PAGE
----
DiMaggio, best known as the voice of FUTURAMA's Bender, is the voice of Marcus Fenix . He reveals the character to have a wide range of emotions and adds incredible backbone for the experienced soldier. Never before has a voice been so perfectly matched to a video game. In tandem with DiMaggio, Ferro's work as Dominic Santiago adds normalcy to the bizarreness of this story. Ferro shows Dom to be the perfect example of a teammate and a friend. These two dudes fit together like peanut butter and chocolate.

As an added bonus to the voice work, Lester Speight's performance as Augustus "The Cole Train" Cole, is hysterical and fascinating at the same time. Speight takes a very stereotypical character, the over-sized black man, and adds lots of levity and charm. You can't hop into a multiplayer game without one player using "The Cole Train" to wreck house. And more than likely that same dude will be shouting one of Speight's fantastic catch phrases.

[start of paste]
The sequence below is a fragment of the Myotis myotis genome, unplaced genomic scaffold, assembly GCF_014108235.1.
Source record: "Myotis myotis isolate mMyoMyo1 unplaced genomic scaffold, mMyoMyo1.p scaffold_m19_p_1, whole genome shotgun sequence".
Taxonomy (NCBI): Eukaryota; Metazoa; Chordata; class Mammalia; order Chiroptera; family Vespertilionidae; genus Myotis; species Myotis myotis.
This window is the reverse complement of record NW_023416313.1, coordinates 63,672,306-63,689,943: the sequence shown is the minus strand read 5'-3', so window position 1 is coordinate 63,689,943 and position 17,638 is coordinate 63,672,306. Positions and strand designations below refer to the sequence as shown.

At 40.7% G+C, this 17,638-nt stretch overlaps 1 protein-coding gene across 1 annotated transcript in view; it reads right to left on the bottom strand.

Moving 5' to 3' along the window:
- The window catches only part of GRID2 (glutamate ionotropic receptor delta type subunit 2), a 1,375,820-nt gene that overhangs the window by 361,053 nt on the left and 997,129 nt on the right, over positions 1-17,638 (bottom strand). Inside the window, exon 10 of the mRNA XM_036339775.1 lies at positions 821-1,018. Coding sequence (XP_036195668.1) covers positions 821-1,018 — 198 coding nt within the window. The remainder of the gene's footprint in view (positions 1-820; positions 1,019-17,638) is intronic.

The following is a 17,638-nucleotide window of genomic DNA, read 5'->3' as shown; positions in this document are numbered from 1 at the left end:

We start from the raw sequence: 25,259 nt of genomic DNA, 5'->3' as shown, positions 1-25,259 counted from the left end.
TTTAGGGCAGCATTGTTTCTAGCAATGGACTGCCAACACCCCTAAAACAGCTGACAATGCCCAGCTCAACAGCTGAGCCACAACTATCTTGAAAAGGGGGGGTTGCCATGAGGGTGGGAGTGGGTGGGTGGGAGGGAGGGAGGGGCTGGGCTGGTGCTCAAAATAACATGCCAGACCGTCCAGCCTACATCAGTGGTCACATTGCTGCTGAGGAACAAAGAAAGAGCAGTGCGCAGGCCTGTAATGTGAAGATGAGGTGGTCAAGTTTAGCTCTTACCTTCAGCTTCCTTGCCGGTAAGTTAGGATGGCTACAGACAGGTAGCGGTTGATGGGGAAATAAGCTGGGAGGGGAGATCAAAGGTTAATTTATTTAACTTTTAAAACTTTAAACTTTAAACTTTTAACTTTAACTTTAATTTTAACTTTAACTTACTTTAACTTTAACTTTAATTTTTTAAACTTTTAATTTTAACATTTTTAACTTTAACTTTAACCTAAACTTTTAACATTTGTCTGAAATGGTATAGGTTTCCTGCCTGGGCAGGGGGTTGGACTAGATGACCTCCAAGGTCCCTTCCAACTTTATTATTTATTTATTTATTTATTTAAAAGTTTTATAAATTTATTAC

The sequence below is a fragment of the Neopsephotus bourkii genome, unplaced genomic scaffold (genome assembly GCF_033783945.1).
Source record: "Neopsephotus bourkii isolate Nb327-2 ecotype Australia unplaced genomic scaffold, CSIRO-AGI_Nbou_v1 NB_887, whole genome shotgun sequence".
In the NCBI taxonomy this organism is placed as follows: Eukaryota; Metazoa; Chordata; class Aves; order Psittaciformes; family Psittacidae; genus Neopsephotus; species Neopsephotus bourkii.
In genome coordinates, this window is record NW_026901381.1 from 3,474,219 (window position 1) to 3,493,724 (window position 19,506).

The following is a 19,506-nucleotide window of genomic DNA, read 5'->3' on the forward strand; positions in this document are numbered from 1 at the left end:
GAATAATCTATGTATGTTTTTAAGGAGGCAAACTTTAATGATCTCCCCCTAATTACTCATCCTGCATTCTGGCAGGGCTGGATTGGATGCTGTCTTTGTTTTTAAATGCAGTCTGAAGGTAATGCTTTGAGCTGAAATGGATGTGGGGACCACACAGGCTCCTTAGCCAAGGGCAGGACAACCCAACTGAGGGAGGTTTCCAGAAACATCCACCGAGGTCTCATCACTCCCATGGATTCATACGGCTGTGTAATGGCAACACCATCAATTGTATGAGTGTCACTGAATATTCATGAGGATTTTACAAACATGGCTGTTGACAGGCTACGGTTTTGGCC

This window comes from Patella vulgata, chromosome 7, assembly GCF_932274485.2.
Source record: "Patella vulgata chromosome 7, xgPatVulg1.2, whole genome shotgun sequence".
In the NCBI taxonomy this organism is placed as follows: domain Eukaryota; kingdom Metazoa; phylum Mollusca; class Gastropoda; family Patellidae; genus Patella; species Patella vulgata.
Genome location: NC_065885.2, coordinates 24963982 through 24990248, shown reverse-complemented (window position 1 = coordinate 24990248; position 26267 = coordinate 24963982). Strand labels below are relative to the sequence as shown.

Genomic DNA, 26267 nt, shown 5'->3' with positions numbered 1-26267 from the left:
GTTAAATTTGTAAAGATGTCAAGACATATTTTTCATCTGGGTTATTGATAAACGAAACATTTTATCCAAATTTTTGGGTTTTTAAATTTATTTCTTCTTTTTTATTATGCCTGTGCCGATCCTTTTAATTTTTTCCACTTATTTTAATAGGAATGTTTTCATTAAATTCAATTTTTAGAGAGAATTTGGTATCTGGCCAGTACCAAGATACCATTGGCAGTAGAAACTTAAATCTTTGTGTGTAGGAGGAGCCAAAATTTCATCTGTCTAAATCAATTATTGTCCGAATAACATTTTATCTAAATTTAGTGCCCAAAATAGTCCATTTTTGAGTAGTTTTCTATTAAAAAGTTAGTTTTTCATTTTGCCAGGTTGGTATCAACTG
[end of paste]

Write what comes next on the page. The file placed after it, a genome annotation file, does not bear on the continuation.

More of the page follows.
In the realm of music and ambient sounds, GEARS OF WAR continues to keep at the top of its game. The music borrows some of the "metal" vibe that appears in HALO, especially the all-clear guitar riff, but dredges enough of its own path to feel original. The ambient noises, especially Locust whispers, add a sense of dread and tension already supported by the manic battles. The soundscape in GEARS OF WAR adds a lot to the experience and in tandem with gameplay and graphics makes this one of the best video games ever.

Sound: 9.2/10


With no hesitation, GEARS OF WAR is the best game for the XBOX 360. For me, this game has a better story than HALO 2, has better gameplay than OBLIVION or DEAD RISING, better multiplayer than CALL OF DUTY 2 or 3, and will likely out rank HALO 3 when it arrives. This game is a benchmark for all modern video games and will be remembered alongside HALF-LIFE 2, HALO 2, GOLDENEYE 64, and DOOM as one of the best shooters of all time.

Overall: 9.5/10


According to Variety, New Line Cinema has taken a liking to GEARS OF WAR and hopes to make a movie out of it. Fingers crossed for a CGI-anime or SIN CITY-like CGI-Live Action mix. Just something hyphenated will do.





Latest Entertainment News Headlines